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The Power of Music


The Music Educators National Conference has designated March Music In Our Schools Month. Observe this special month with two new picture books that celebrate the power of music!

This week, Education World takes a look at two delightful new books. The books, The Cello of Mr. O and Mole Music, reflect on the beauty and art of music -- and examine the courage and imagination of their main characters.


Book Cover Image In The Cello of Mr. O, a little girl describes her life in a country at war. The streets, she tells us, are strewn with dust and broken glass. Food and water are scarce. Telephones and electricity seldom work. Schools are closed, and frequent bombings keep everyone close to home.

"Here we are," the girl says, "surrounded and under attack. I am afraid almost all the time. I am angry almost all the time."

The one bright spot in an otherwise bleak week is the arrival of the supply truck, on Wednesday afternoons at 4 o'clock. Then, all the residents of the apartment building gather in the square to wait for their supplies -- and talk. "It feels like a party, being outside with so many people for a change," the girl says.

Mr. O, the once-famous cellist who lives in the apartment building, also goes to the square every Wednesday to pick up his supplies. He doesn't talk or visit with his neighbors, though. In fact, Mr. O isn't very neighborly at all. When he isn't waiting in line for his supplies, Mr. O stays in his apartment, plays his cello -- and hollers at the children to be quiet.

Then, one dark Wednesday afternoon, a bomb destroys the supply truck, and everyone knows that from then on "nothing will happen to make even one day better than the others."

Everyone is wrong!

The next Wednesday, at exactly 4 o'clock, Mr. O brings his cello to the square, sets up a chair, and begins to play. "How he plays, our Mr. O! As if he were on the stage of a grand, warm hall, playing for people who will throw flowers. As if he were not alone in the center of a deserted square in a besieged city, where even a relief truck will no longer come."

Mr. O doesn't play just on Wednesdays, however! Every day at 4 o'clock, the square resounds with the sounds of Bach. The music of the cello makes everyone feel less afraid and less angry -- until, one dark day, a bomb destroys the cello. The next day, at exactly 4 o'clock, Mr. O goes to the square, sets up a chair, and begins to play -- the harmonica! "And the courage of the harmonica player makes us less afraid," the reader is told.

The Cello of Mr. O is a simple story simply told, but its messages are powerful and universal. The prose reads like poetry, and the rich watercolor illustrations beautifully convey both the darkness of war and the brightness of the music. You -- and your students -- will want to read it over and over and over again.


Book Cover Image Mole Music by David McPhail, is exactly what a picture book should be:

The story is simple. Mole -- because he is a mole -- spends all his time alone, digging tunnels underground. It's a good life and Mole is happy. One day, however, he realizes that something is missing. He decides that the "something" is beautiful music. Mole orders a violin and sets out to learn how to play. The first time he draws the bow across the strings, he makes "a horrible screeching sound." The second time, the screeching is a little less horrible. After a week, Mole can play a note. After a month, he can play a scale. After years and years of practice, Mole can play beautiful music on his violin.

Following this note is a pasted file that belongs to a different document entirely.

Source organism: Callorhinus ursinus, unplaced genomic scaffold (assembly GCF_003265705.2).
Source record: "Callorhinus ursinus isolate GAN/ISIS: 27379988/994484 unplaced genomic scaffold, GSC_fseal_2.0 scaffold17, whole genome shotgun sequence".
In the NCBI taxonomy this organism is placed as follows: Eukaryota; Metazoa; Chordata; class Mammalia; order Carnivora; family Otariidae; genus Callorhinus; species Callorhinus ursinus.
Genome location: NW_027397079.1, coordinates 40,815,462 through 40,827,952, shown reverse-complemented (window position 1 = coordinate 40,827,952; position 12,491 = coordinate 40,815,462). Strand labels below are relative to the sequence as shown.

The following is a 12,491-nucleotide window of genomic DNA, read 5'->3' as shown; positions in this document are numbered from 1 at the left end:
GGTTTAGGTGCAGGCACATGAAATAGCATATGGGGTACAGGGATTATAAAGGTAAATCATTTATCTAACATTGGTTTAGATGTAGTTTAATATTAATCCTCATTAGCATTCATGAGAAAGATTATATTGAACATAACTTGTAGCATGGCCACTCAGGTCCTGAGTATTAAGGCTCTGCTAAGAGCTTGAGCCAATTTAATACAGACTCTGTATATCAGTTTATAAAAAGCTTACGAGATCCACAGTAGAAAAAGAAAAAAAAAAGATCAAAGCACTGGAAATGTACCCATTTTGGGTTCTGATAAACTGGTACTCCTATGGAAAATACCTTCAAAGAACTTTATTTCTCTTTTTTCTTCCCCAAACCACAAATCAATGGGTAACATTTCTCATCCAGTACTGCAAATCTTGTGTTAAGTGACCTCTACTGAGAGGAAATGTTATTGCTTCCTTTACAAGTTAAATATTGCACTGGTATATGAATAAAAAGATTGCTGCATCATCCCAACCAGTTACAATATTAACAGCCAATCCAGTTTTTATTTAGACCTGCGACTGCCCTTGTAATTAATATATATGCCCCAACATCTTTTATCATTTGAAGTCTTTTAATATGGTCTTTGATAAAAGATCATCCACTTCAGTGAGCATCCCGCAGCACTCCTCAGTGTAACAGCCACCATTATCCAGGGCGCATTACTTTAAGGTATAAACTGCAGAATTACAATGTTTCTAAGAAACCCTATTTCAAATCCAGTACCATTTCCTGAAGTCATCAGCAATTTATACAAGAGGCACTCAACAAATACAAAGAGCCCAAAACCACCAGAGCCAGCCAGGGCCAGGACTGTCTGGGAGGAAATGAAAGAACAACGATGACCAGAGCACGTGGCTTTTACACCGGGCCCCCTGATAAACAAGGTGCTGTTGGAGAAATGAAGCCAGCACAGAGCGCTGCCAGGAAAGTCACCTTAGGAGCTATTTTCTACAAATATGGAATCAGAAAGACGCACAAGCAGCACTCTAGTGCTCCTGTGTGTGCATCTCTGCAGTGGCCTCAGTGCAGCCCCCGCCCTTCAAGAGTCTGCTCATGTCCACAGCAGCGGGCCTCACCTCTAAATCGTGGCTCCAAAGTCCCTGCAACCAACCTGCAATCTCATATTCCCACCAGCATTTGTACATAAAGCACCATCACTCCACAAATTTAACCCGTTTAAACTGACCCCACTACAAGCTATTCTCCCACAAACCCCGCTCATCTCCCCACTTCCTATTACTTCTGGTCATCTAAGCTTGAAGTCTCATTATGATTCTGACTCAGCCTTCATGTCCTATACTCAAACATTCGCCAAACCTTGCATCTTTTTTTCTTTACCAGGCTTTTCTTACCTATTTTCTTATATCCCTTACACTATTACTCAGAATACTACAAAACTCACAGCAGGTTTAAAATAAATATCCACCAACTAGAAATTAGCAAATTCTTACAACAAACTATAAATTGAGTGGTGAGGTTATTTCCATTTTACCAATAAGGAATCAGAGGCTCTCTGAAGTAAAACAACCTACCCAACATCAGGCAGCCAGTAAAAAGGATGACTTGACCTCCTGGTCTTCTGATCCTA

The illustrations are rich and detailed. Mole's underground home is a delight -- from the amply stuffed chair to the vintage TV topped with rabbit ears to the oversized showerhead in the miniature bathroom. Because the perspective of the drawings allows the reader to see above and below the ground at the same time, we are able to watch Mole's first musical efforts startle two unsuspecting birds and shrivel the roots of a tree. The drawings, infused with both subtlety and humor, are meant to be looked at and enjoyed again and again.

The words and pictures -- together -- tell the story. A true picture book should meld words and pictures; neither element can tell the story alone. Mole Music is a perfect example of that classic picture book maxim. The horrible screech of the violin would never have been as horrible without the image of flying feathers and fleeing birds. The passage of time -- and Mole's dedication to his music -- could not have been as clear without the cobwebs thickening on the television antenna. At the end, Mole dreams that his music can change the world and well, you really have to see it to understand!

Mole Music doesn't have any bells or whistles. Nothing pops up or makes noise or requires the reader to interact. It's simply a delightful book -- just like the ones you remember!

The Cello of Mr. O and Mole Music are available in bookstores everywhere. If you are unable to locate them, ask your bookseller to order them for you or contact the publishers directly.

  • The Cello of Mr. O, written by Jane Cutler and illustrated by Greg Couch, is published by Dutton Children's Books, a division of Penguin Putnam Books for Young Readers, 345 Hudson Street, New York, NY 10014.
  • Mole Music, written and illustrated by David McPhail, is published by Henry Holt and Company, Inc., 115 West 18th Street, New York, NY 10011.


  • Music For Little People
    Music for Little People offers Children's Music, Children's Story Tapes, Children's Instruments, Music for Toddlers, Toddlers and Children's Educational and Multicultural Music CD's.
  • Music Notes
    An Interactive Online Musical Experience is an informative and educational webpage. It is designed to teach people about many aspects of music.

Article by Linda Starr
Education World®
Copyright © 2000 Education World

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